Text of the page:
Tags: assisted | suicide | bill | vermont

Support Grows in Northeast for Assisted Suicide Bill

Friday, 22 Mar 2013 02:03 PM

By Lisa Barron

Vermont could become the first state to enact legislation that would give terminally ill patients the right to doctor-assisted death.

The “Patient Choice and Control at End of Life” bill passed the state Senate in February and goes to the House this month, according to USA Today. It would give patients with a prognosis of less than six months to live the right to request and take life-ending medication.

Oregon and Washington passed similar bills in voter referendums, and now support for assisted dying is gaining traction in the Northeast, the newspaper reported Friday. It noted that Connecticut and New Jersey legislators are also considering doctor-assisted death measures.

The Oregon law requires a patient to get two physicians to confirm terminal illness before death procedures can be carried out. It also requires patients to be mentally competent, at least 18, and to be a resident of the state. There are also two waiting periods and the patient must be able to swallow the medicine on their own.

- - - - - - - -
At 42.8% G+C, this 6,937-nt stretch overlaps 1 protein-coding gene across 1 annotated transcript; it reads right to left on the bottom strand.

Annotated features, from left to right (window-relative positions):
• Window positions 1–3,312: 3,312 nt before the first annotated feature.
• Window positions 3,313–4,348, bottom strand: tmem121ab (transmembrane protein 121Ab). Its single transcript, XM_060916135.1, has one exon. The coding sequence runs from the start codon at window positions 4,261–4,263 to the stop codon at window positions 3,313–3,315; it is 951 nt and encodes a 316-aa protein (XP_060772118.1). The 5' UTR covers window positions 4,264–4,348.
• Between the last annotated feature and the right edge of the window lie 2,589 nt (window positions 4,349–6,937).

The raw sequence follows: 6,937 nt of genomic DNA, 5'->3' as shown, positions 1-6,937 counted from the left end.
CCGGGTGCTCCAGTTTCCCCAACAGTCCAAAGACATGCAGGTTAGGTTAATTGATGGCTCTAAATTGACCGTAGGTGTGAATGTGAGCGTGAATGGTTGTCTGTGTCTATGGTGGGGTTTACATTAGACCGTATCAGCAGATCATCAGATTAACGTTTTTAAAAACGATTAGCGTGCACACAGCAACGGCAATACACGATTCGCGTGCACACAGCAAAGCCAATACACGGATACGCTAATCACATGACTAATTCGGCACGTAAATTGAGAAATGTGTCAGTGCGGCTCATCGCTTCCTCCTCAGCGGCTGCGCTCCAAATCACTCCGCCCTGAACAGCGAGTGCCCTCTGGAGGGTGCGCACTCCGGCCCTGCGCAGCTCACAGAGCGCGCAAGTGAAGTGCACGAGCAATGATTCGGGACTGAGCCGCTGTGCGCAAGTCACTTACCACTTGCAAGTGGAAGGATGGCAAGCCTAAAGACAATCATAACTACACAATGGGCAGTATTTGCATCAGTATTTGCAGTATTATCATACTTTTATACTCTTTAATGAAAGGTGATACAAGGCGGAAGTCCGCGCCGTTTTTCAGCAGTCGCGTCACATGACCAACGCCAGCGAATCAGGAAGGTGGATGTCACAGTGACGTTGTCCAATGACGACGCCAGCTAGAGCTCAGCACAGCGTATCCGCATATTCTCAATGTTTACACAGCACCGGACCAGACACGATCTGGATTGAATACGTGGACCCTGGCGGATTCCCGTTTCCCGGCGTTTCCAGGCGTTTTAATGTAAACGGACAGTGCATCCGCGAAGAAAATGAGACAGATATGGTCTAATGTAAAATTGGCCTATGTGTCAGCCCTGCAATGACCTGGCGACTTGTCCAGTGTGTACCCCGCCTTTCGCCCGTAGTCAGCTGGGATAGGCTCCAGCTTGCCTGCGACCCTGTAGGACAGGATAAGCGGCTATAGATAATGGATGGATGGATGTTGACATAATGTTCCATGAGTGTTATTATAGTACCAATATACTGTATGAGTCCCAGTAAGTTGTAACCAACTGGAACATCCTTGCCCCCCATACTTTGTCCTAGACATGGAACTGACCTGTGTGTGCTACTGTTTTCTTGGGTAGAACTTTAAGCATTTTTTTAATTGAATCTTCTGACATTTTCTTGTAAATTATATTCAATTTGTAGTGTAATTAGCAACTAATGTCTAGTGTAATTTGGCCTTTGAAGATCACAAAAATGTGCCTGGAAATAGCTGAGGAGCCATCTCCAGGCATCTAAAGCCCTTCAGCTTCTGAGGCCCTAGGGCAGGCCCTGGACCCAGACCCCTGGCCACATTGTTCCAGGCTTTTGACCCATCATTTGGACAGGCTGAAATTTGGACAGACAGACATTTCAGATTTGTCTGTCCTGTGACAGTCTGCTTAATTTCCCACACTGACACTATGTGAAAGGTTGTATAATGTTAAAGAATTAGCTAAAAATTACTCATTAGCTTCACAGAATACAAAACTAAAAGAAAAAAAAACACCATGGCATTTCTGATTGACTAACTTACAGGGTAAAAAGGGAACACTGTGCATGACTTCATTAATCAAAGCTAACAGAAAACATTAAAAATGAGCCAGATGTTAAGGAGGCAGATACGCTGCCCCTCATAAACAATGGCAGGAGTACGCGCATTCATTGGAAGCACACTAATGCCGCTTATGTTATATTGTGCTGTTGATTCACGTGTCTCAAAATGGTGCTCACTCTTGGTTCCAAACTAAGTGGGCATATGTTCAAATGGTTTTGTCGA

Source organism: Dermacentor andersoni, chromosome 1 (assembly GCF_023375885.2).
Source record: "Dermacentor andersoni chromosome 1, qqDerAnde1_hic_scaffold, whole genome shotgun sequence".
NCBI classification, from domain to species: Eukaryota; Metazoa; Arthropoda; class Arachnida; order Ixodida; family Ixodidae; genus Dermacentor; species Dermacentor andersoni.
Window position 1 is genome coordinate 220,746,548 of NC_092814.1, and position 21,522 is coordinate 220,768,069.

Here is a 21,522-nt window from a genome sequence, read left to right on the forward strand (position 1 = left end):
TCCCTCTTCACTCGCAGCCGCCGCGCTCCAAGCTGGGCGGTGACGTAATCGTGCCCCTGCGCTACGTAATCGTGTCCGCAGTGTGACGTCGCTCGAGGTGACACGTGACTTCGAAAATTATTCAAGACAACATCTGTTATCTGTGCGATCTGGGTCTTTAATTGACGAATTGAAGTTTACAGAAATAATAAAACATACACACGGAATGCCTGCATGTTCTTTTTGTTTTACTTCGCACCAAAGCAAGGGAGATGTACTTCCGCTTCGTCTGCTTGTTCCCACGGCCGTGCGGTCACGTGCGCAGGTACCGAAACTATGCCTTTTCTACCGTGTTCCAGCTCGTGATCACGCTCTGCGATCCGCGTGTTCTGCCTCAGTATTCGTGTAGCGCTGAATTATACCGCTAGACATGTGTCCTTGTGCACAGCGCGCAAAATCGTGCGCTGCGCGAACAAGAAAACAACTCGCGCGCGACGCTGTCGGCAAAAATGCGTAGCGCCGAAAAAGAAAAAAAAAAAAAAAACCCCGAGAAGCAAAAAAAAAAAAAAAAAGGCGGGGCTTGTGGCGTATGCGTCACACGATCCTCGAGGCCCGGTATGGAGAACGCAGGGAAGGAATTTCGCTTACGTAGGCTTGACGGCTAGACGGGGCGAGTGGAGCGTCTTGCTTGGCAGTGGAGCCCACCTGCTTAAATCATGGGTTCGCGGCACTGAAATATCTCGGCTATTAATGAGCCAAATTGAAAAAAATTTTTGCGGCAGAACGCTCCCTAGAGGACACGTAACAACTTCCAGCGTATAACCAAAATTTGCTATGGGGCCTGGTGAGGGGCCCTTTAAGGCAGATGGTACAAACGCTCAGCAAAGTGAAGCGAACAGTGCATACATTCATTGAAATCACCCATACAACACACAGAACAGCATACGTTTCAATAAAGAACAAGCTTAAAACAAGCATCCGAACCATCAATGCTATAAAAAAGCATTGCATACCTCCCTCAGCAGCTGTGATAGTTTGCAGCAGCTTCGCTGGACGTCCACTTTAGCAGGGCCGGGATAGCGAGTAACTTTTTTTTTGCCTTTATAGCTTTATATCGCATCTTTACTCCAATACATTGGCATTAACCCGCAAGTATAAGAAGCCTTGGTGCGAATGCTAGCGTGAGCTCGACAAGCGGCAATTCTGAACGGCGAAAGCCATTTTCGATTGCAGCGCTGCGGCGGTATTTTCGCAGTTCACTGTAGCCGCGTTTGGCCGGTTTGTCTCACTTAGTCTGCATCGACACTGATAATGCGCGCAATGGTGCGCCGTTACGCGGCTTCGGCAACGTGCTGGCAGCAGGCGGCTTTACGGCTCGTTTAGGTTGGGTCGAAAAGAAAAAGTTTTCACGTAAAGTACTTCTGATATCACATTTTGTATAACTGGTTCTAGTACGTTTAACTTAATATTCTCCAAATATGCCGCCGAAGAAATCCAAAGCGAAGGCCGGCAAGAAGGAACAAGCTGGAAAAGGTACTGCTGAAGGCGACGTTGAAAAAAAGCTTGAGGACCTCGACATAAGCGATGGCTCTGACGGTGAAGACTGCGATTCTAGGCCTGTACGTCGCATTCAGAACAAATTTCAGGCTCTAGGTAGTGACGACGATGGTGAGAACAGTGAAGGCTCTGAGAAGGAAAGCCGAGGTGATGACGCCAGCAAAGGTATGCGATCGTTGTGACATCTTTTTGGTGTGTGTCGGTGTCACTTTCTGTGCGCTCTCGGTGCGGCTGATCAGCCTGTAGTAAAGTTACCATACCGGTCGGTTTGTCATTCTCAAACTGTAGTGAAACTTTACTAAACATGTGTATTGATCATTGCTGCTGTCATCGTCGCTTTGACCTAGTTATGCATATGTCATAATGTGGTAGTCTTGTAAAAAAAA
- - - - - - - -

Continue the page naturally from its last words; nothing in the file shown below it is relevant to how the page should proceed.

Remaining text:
A Supreme Court ruling in 2006 upholding the Oregon voter referendum on assisted death paved the way for other states to create their own laws, Peg Sandeen, executive director of Death With Dignity, which helped write the Oregon law, told USA Today.

But assisted dying is still illegal in most states and opponents have been fighting proposals to legalize it for the past 15 years.

The Vermont bill has had strong support from Dick Walters, 88, and his wife Ginny, 87, who have devoted the past ten years to the cause, although both insist they are healthy.

“It makes ultimate sense to people who have lived their lives in an independent way and don’t want to be reduced to an infantile existence,” Dick Walters told the newspaper, adding it has taken a long time “but we think Vermont will do this now.”

Massachusetts voters defeated a similar measure by 51 percent to 49 percent in November. The opposition was heavy from the Catholic Church and other religious groups, but that hasn’t deterred its backers.

“We may have lost this time in Massachusetts, but we won in the region,” said Barbara Coombs, president of Compassion and Choices.

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